Man Page: rmr_wh_call





#include <rmr/rmr.h>

rmr_mbuf_t* rmr_wh_call( void* vctx, rmr_whid_t whid, rmr_mbuf_t* msg, int call_id, int max_wait )


The rmr_wh_call function accepts a message buffer (msg) from the user application and attempts to send it using the wormhole ID provided (whid). If the send is successful, the call will block until either a response message is received, or the max_wait number of milliseconds has passed. In order for the response to be recognised as a response, the remote process must use rmr_rts_msg() to send their response.

Like rmr_wh_send_msg, this function attempts to send the message directly to a process at the other end of a wormhole which was created with rmr_wh_open(). When sending message via wormholes, the normal RMR routing based on message type is ignored, and the caller may leave the message type unspecified in the message buffer (unless it is needed by the receiving process). The call_id parameter is a number in the range of 2 through 255 and is used to identify the calling thread in order to properly match a response message when it arrives. Providing this value, and ensuring the proper uniqueness, is the responsibility of the user application and as such the ability to use the rmr_wh_call() function from potentially non-threaded concurrent applications (such as Go’s goroutines) is possible.


The send operations in RMR will retry soft send failures until one of three conditions occurs:

  • The message is sent without error

  • The underlying transport reports a hard failure

  • The maximum number of retry loops has been attempted

A retry loop consists of approximately 1000 send attempts without any intervening calls to sleep() or usleep(). The number of retry loops defaults to 1, thus a maximum of 1000 send attempts is performed before returning to the user application. This value can be set at any point after RMR initialisation using the rmr_set_stimeout() function allowing the user application to completely disable retires (set to 0), or to increase the number of retry loops.

Transport Level Blocking

The underlying transport mechanism used to send messages is configured in non-blocking mode. This means that if a message cannot be sent immediately the transport mechanism will not pause with the assumption that the inability to send will clear quickly (within a few milliseconds). This means that when the retry loop is completely disabled (set to 0), that the failure to accept a message for sending by the underlying mechanisms (software or hardware) will be reported immediately to the user application.

It should be noted that depending on the underlying transport mechanism being used, it is extremely likely that retry conditions will happen during normal operations. These are completely out of RMR’s control, and there is nothing that RMR can do to avoid or mitigate these other than by allowing RMR to retry the send operation, and even then it is possible (e.g., during connection reattempts), that a single retry loop is not enough to guarantee a successful send.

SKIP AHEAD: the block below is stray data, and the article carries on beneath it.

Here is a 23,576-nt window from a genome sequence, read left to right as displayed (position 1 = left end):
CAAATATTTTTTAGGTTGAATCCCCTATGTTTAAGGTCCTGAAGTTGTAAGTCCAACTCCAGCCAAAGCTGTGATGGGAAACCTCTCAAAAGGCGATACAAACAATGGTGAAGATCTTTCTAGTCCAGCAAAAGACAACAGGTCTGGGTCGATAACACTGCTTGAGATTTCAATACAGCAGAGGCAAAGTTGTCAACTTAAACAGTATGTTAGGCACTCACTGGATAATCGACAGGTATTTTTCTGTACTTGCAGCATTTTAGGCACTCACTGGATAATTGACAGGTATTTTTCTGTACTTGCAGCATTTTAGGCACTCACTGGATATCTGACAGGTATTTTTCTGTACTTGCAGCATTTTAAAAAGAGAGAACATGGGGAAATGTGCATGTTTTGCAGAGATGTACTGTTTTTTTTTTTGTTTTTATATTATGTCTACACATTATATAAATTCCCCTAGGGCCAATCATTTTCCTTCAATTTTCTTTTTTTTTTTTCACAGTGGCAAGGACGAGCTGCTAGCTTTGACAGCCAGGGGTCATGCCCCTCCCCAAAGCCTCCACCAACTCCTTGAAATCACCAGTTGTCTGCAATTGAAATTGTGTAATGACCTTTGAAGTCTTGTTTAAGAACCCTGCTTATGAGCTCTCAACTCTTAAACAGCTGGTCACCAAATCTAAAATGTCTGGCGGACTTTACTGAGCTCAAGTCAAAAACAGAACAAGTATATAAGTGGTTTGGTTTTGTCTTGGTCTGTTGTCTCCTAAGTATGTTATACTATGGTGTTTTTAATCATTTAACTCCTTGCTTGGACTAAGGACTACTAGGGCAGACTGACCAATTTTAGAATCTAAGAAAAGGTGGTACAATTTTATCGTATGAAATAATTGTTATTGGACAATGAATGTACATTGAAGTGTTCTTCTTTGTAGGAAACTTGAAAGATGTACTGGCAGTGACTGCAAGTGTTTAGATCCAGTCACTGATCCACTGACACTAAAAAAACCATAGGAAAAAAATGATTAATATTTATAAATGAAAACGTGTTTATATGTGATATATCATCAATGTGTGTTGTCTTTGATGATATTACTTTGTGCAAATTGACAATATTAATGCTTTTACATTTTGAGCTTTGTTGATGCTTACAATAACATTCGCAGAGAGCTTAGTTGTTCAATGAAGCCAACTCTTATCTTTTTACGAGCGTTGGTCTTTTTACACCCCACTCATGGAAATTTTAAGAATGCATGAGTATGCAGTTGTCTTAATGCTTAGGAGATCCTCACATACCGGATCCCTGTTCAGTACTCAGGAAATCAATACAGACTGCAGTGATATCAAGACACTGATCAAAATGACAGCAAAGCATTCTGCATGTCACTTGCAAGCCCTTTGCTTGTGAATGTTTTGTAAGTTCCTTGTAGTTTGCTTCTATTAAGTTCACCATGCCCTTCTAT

On success, new message buffer, with the payload containing the response from the remote endpoint is returned. The state in this buffer will reflect the overall send operation state and should be RMR_OK.

If a message is returned with a state which is anything other than RMR_OK, the indication is that the send was not successful. The user application must check the state and determine the course of action. If the return value is NULL, no message, the indication is that there was no response received within the timeout (max_wait) period of time.


The following values may be passed back in the state field of the returned message buffer.


The wormhole ID passed in was not associated with an open wormhole, or was out of range for a valid ID.


No wormholes exist, further attempt to validate the ID are skipped.


The message buffer pointer did not refer to a valid message.


The header in the message buffer was not valid or corrupted.


The following is a simple example of how the a wormhole is created (rmr_wh_open) and then how rmr_wh_send_msg function is used to send messages. Some error checking is omitted for clarity.

#include <rmr/rmr.h>    // system headers omitted for clarity

int main() {
   rmr_whid_t whid = -1;   // wormhole id for sending
   void* mrc;      //msg router context
        int i;
   rmr_mbuf_t*  sbuf;      // send buffer
   int     count = 0;
   int     norm_msg_size = 1500;    // most messages fit in this size

   mrc = rmr_init( "43086", norm_msg_size, RMRFL_NONE );
   if( mrc == NULL ) {
      fprintf( stderr, "[FAIL] unable to initialise RMR environment\\n" );
      exit( 1 );

   while( ! rmr_ready( mrc ) ) {        // wait for routing table info
      sleep( 1 );

   sbuf = rmr_alloc_msg( mrc, 2048 );

   while( 1 ) {
     if( whid < 0 ) {
       whid = rmr_wh_open( mrc, "localhost:6123" );  // open fails if endpoint refuses conn
          if( RMR_WH_CONNECTED( wh ) ) {
           snprintf( sbuf->payload, 1024, "periodic update from sender: %d", count++ );
           sbuf->len =  strlen( sbuf->payload );
           sbuf = rmr_wh_call( mrc, whid, sbuf, 1000 );        // expect a response in 1s or less
           if( sbuf != NULL && sbuf->state = RMR_OK ) {
             sprintf( stderr, "response: %s\\n", sbuf->payload );    // assume they sent a string
           } else {
             sprintf( stderr, "response not received, or send error\\n" );

      sleep( 5 );


rmr_alloc_msg(3), rmr_call(3), rmr_free_msg(3), rmr_init(3), rmr_payload_size(3), rmr_rcv_msg(3), rmr_rcv_specific(3), rmr_rts_msg(3), rmr_ready(3), rmr_fib(3), rmr_has_str(3), rmr_tokenise(3), rmr_mk_ring(3), rmr_ring_free(3), rmr_set_stimeout(3), rmr_wh_open(3), rmr_wh_close(3), rmr_wh_state(3)